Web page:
Question about Electric 1/2hp 1140RPM 56 Frame 230/460V Tefc Leeson Motor 110353

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4' = 48"

thickness" x width" x lengh" = cubic inches

2" x 8" x 48" = 768

1 cubic foot is 144 cubic inches

768 divided by 144 = 5.3333333333------

Posted on Dec 10, 2008

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Just need to convert inches to feet. try this formula:

4 ' x (8/12) ' x (2/12) '= .4444 cubic feet

Does it sounds what your looking for?

Posted on Feb 28, 2009

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Posted on Jan 02, 2017

I think you will be looking at about 500 gallons.

598.4 US gallon.

498.3 UK Imperial gallon.

598.4 US gallon.

498.3 UK Imperial gallon.

Jan 31, 2018 | In Office Equipment & Supplies

the formula is length X width X depth

so 33 X 20 X 1/6 ( .166 FT)=109.99 cubic ft of sand (4.073 cubic yards )

( 2 inches is 2 parts of 12 inches which is a foot so 2/12 = 1/6 ft)

so 33 X 20 X 1/6 ( .166 FT)=109.99 cubic ft of sand (4.073 cubic yards )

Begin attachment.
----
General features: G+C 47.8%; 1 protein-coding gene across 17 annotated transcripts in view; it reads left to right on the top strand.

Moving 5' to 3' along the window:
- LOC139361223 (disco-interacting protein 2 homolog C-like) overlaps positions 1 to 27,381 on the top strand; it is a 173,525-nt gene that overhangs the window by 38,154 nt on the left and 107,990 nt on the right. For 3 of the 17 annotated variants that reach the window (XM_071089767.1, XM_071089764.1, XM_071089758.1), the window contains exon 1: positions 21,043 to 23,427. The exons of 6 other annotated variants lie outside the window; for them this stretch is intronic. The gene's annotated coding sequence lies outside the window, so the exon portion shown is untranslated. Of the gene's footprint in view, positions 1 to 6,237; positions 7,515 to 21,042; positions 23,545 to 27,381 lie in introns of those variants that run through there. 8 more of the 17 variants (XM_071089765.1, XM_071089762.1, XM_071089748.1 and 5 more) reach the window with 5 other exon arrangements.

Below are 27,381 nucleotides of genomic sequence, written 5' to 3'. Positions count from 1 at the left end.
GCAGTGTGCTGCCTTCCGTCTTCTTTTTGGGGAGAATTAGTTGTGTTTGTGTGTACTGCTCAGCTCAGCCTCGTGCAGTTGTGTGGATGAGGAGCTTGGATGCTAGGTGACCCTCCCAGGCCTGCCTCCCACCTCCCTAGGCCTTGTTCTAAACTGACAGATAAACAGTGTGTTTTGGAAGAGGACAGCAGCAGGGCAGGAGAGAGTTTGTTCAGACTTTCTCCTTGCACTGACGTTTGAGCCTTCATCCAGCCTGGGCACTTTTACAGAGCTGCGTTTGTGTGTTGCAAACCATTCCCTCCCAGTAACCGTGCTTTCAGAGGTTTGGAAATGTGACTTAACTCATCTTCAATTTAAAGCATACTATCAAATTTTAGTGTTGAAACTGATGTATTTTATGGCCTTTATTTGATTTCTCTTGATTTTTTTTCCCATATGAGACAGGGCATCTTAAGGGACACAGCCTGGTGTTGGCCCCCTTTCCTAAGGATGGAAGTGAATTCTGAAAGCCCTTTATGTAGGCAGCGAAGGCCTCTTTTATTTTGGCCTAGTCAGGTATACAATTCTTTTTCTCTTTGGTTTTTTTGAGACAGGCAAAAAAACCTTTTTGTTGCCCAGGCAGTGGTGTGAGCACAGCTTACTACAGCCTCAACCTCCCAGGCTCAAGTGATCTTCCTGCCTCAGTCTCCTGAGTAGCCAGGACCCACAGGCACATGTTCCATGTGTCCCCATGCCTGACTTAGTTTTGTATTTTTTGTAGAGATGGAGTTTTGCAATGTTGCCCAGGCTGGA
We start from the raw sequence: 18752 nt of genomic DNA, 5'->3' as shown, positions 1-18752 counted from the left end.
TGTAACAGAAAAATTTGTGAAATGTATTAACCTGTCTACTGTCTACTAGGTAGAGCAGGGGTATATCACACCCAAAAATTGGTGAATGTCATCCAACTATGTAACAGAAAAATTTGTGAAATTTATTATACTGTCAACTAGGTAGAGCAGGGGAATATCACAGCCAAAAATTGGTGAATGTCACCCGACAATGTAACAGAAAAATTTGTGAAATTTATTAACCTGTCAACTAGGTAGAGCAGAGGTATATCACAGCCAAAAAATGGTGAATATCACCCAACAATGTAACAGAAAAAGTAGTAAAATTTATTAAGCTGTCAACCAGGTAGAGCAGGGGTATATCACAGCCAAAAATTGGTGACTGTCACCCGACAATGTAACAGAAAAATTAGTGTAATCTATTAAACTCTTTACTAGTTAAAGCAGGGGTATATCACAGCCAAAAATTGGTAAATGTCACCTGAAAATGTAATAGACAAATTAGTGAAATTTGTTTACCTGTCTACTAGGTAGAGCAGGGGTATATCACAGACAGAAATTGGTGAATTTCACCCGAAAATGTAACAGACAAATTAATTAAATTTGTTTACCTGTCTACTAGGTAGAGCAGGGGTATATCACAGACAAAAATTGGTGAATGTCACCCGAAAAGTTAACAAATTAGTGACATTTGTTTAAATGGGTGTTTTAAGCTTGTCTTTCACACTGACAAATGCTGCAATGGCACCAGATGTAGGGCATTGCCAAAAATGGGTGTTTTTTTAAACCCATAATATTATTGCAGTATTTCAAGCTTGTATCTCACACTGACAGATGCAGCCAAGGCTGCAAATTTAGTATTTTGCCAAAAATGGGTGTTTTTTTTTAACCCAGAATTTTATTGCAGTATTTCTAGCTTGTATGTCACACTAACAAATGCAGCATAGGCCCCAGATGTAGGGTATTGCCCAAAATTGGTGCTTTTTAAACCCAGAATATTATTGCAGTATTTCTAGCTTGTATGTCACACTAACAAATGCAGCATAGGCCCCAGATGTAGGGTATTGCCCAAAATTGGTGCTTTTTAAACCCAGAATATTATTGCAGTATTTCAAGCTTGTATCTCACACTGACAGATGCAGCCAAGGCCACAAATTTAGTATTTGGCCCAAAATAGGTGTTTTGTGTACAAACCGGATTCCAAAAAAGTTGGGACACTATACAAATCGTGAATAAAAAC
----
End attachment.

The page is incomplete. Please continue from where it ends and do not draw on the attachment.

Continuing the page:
( 2 inches is 2 parts of 12 inches which is a foot so 2/12 = 1/6 ft)

Aug 30, 2017 | Office Equipment & Supplies

when I went to school a board foot a board 1 foot wide and 1 foot long 1 inch thick, a 1X6 2 foot long a 1X4 3 foot long etc. a 4X4X3 inches would be considered a board foot but with new math and metric system, I'll leave the exact formula to the calculators and smart phones (I don't own one) 20 square feet would be my answer,

Apr 16, 2017 | Office Equipment & Supplies

That depends upon how thick the foam insulation is. That is the only way to compute from cubic feet to square feet.

To simplify, assume the foam is 1 foot wide by 1 foot thick by 51 feet long. That is 51 cubic feet of foam. If you slice the block lengthwise at 1 inch intervals, you get 12 slices, each 1 foot wide by 51 feet long by 1 inch thick. This is 51 square feet of coverage at 1 inch. You would be able to cover 51x12, or 612 square feet.

Increase the thickness of the slice to 1-1/2 inches, you only get 8 slices, or coverage for 408 square feet.

Any thicker than that, and you won't get enough coverage for 400 square feet.

To simplify, assume the foam is 1 foot wide by 1 foot thick by 51 feet long. That is 51 cubic feet of foam. If you slice the block lengthwise at 1 inch intervals, you get 12 slices, each 1 foot wide by 51 feet long by 1 inch thick. This is 51 square feet of coverage at 1 inch. You would be able to cover 51x12, or 612 square feet.